David Throup, in a commentary up on the Center for Strategic and International Studies website, handicaps the impact of the ICC charges on the Kenyan presidential campaign. In a nutshell, Throup posits that Raila gets elected easily if Uhuru and Ruto are allowed to stay in the race as Uhuru is not popular enough, broadly enough to pose a strong challenge. If Uhuru and Ruto are disqualified, this would allow Saitoti to come to the fore as the establishment (non-reformist) alternative and that Saitoti could give Raila a run for his money, so to speak.
Will the decisions of the ICC and the Kenyan court make any difference to the election battle? Perhaps, but not in the way that many people think. The banning of Kenyatta and Ruto is more likely to work against Raila Odinga, current prime minister and election frontrunner, than to weaken his opposition. It is becoming increasingly evident that Kenyatta is unelectable. . . .
Ruto may personally be willing to endorse Kenyatta—after all he was his presidential campaign manager in 2002, and relations between the two men remain good—but Kalenjin community elders are unlikely to agree, especially as the Kikuyu and Kalenjin fight over the political spoils in the new Nakuru County, a major center of violence in 2007–2008. Local Kikuyu leaders are demanding almost complete control, precluding any agreement between the communities. As a result, at least two-thirds of Kalenjin voters will end up supporting Odinga in the second round, whatever Ruto says.
. . . .
On this calculation, the winner of the presidential election seems likely to be Prime Minister Odinga, who since he first contested the presidency in 1997 has built up a broad coalition, centered on his Luo ethnic group. Odinga commands the support of 40 to 45 percent of voters, stretching from Lake Victoria to the Indian Ocean and from the isolated Somali-populated Northeastern Province to bustling Nairobi. He is the frontrunner, and neither Kenyatta nor Ruto is capable of effectively challenging his momentum.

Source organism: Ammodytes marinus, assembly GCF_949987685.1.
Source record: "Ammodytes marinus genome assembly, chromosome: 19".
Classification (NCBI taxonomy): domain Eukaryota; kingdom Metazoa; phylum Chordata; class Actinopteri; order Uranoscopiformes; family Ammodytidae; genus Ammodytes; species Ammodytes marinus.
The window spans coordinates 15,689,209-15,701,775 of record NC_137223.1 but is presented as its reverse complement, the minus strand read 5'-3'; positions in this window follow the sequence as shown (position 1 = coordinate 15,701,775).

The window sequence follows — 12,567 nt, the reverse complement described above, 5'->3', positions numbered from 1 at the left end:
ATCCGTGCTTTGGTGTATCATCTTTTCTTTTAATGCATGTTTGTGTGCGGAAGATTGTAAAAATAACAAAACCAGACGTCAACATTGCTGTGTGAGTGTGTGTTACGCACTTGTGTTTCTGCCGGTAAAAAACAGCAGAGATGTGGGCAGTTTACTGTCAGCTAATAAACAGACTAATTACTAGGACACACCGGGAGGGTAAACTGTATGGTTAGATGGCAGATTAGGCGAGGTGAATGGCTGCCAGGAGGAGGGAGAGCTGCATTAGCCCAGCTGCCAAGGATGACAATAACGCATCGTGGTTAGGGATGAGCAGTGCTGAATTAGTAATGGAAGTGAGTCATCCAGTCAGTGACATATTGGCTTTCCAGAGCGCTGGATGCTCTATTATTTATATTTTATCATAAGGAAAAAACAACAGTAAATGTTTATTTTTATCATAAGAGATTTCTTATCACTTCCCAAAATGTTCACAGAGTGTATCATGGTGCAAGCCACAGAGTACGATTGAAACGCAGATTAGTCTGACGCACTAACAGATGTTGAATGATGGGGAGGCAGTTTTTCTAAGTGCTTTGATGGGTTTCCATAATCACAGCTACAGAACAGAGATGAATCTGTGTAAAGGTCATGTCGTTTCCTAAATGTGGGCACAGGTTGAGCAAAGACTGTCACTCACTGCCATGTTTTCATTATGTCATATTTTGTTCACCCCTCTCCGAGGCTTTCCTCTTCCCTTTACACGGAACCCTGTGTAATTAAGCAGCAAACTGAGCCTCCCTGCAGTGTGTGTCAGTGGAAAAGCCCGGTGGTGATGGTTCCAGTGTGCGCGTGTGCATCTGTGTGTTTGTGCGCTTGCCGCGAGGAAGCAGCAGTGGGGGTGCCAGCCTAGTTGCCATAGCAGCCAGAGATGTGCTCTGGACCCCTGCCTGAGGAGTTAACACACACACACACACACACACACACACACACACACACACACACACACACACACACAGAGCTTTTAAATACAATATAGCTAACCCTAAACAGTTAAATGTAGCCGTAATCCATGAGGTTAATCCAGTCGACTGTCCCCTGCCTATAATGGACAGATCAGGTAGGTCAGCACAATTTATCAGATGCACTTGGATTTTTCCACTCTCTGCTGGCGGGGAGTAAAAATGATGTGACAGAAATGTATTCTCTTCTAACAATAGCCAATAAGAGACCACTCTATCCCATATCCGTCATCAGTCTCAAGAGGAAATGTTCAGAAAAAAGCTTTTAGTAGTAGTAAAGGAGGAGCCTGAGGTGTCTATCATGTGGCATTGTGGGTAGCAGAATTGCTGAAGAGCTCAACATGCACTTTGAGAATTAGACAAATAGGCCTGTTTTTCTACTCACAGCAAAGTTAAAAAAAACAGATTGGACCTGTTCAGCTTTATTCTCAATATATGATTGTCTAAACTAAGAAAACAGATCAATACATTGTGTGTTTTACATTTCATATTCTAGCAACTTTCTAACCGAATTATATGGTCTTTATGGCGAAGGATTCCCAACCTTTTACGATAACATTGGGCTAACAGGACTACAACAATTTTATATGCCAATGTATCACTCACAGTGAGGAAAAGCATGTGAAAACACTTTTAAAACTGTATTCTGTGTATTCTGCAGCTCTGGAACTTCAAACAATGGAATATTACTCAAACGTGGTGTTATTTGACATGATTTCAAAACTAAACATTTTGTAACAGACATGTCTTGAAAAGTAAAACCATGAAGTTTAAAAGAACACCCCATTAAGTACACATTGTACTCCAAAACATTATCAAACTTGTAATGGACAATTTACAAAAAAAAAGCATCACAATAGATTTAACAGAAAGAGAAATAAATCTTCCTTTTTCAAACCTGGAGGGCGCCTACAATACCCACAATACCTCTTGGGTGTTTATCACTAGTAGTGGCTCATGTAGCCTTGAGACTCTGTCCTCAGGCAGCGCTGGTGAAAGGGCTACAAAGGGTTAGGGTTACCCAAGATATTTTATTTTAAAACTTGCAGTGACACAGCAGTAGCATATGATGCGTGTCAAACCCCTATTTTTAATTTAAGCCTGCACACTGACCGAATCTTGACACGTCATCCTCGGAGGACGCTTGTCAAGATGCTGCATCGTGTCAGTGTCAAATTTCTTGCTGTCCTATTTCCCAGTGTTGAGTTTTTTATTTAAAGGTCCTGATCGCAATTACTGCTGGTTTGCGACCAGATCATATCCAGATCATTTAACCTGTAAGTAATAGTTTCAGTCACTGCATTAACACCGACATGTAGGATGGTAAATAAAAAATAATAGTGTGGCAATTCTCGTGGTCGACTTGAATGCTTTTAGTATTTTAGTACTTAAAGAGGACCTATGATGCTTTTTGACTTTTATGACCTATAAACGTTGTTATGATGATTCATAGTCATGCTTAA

. . . .
If Kenyatta is banned from contesting the presidency, Saitoti seems likely to emerge as the frontrunner to take over the mantle of Kikuyu candidate. His 20 years in Moi’s government, moreover, means that he has good relations with many Kalenjin leaders, stretching far beyond the former president’s inner circle. Thus, Saitoti could bring together the Gikuyu-Embu-Meru and the Kalenjin-Maasai-Turkana-Samburu in a formidable challenge to Odinga. An Odinga-Saitoti contest would be a closely fought two-horse race, and it is difficult to predict who might emerge victorious. Odinga would present himself as the candidate of reform, while Saitoti would clearly represent the old order.
Saitoti’s profile is certainly raised by the war Kenyan troops are fighting in Somalia while he serves as Minister of Internal Security. Certainly this Ministry played a key role in the 2007 election campaign and the immediate aftermath.
It’s interesting to reflect back on Saitoti’s appointment by Kibaki along with Kalonzo Musyoka and the rest of the “half cabinet” during the post election violence. Here is Xan Rice in The Guardian, January 8, 2008 “Fury as Kenyan leader names ministers”:
“This is simply another attempt to undermine the mission of John Kufuor,” the opposition leader’s spokesman, Salim Lone, said. “It’s not only a blow to the peace process, it shows that Kibaki is has no intention of even starting the process.”
Analysts agreed. Mutahi Ngunyi, a political scientist, said the move was in “bad faith”. “He has already concluded peace talks before they have begun,” he added.
Mwalimu Mati, a civil society leader, said the appointments – especially that of the internal security minister, George Saitoti, who is deeply unpopular in Kenya and was forced to resign a cabinet post in 2006 over links to the country’s biggest-ever corruption scandal, was “like raising a red flag to a bull – and the bull is going to charge”.
However, Amos Kimunya, a key Kibaki ally who was reappointed as the finance minister, denied the move would further alienate the opposition.
“The critical ministries of the government have to run,” he told the Guardian. “Other players can join the government at a later stage, and the president can change his mind on his ministers any time.”
- Time to move on a decision on Uhuru and Ruto eligibility to run for president . . . (africommons.wordpress.com)
- Kenya and the ICC: Brace yourself (economist.com)
- Kenyan leaders face human rights trial (edition.cnn.com)
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